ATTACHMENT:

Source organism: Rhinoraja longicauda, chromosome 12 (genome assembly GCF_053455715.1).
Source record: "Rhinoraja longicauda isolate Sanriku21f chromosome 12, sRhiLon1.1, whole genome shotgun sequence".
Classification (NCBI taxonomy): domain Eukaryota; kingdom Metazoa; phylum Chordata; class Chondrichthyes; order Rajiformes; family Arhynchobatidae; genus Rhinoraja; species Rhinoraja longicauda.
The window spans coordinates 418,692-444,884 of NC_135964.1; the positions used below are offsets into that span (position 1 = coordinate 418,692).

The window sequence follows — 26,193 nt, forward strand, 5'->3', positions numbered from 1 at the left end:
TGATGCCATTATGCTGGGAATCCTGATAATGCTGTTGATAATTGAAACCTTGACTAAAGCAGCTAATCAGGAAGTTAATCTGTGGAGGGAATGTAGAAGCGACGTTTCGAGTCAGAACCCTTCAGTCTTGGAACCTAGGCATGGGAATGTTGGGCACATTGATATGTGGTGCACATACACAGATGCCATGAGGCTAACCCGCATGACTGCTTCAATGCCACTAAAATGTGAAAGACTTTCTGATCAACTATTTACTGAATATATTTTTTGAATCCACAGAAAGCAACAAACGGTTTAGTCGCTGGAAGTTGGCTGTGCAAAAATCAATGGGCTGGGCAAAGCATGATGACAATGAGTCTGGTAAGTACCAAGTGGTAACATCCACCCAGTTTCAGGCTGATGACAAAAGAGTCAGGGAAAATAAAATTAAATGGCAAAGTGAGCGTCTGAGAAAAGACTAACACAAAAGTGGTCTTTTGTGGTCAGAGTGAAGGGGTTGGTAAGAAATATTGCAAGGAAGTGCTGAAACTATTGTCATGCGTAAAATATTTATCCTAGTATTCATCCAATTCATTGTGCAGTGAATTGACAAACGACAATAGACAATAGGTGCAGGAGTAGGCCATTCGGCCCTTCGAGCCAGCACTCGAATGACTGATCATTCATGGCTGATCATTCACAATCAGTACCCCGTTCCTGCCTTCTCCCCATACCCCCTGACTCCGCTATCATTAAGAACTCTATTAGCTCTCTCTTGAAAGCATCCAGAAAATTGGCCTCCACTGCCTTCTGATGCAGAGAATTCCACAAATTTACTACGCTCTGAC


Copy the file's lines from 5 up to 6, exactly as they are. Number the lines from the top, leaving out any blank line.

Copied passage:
The window sequence follows — 26,193 nt, forward strand, 5'->3', positions numbered from 1 at the left end:
TGATGCCATTATGCTGGGAATCCTGATAATGCTGTTGATAATTGAAACCTTGACTAAAGCAGCTAATCAGGAAGTTAATCTGTGGAGGGAATGTAGAAGCGACGTTTCGAGTCAGAACCCTTCAGTCTTGGAACCTAGGCATGGGAATGTTGGGCACATTGATATGTGGTGCACATACACAGATGCCATGAGGCTAACCCGCATGACTGCTTCAATGCCACTAAAATGTGAAAGACTTTCTGATCAACTATTTACTGAATATATTTTTTGAATCCACAGAAAGCAACAAACGGTTTAGTCGCTGGAAGTTGGCTGTGCAAAAATCAATGGGCTGGGCAAAGCATGATGACAATGAGTCTGGTAAGTACCAAGTGGTAACATCCACCCAGTTTCAGGCTGATGACAAAAGAGTCAGGGAAAATAAAATTAAATGGCAAAGTGAGCGTCTGAGAAAAGACTAACACAAAAGTGGTCTTTTGTGGTCAGAGTGAAGGGGTTGGTAAGAAATATTGCAAGGAAGTGCTGAAACTATTGTCATGCGTAAAATATTTATCCTAGTATTCATCCAATTCATTGTGCAGTGAATTGACAAACGACAATAGACAATAGGTGCAGGAGTAGGCCATTCGGCCCTTCGAGCCAGCACTCGAATGACTGATCATTCATGGCTGATCATTCACAATCAGTACCCCGTTCCTGCCTTCTCCCCATACCCCCTGACTCCGCTATCATTAAGAACTCTATTAGCTCTCTCTTGAAAGCATCCAGAAAATTGGCCTCCACTGCCTTCTGATGCAGAGAATTCCACAAATTTACTACGCTCTGAC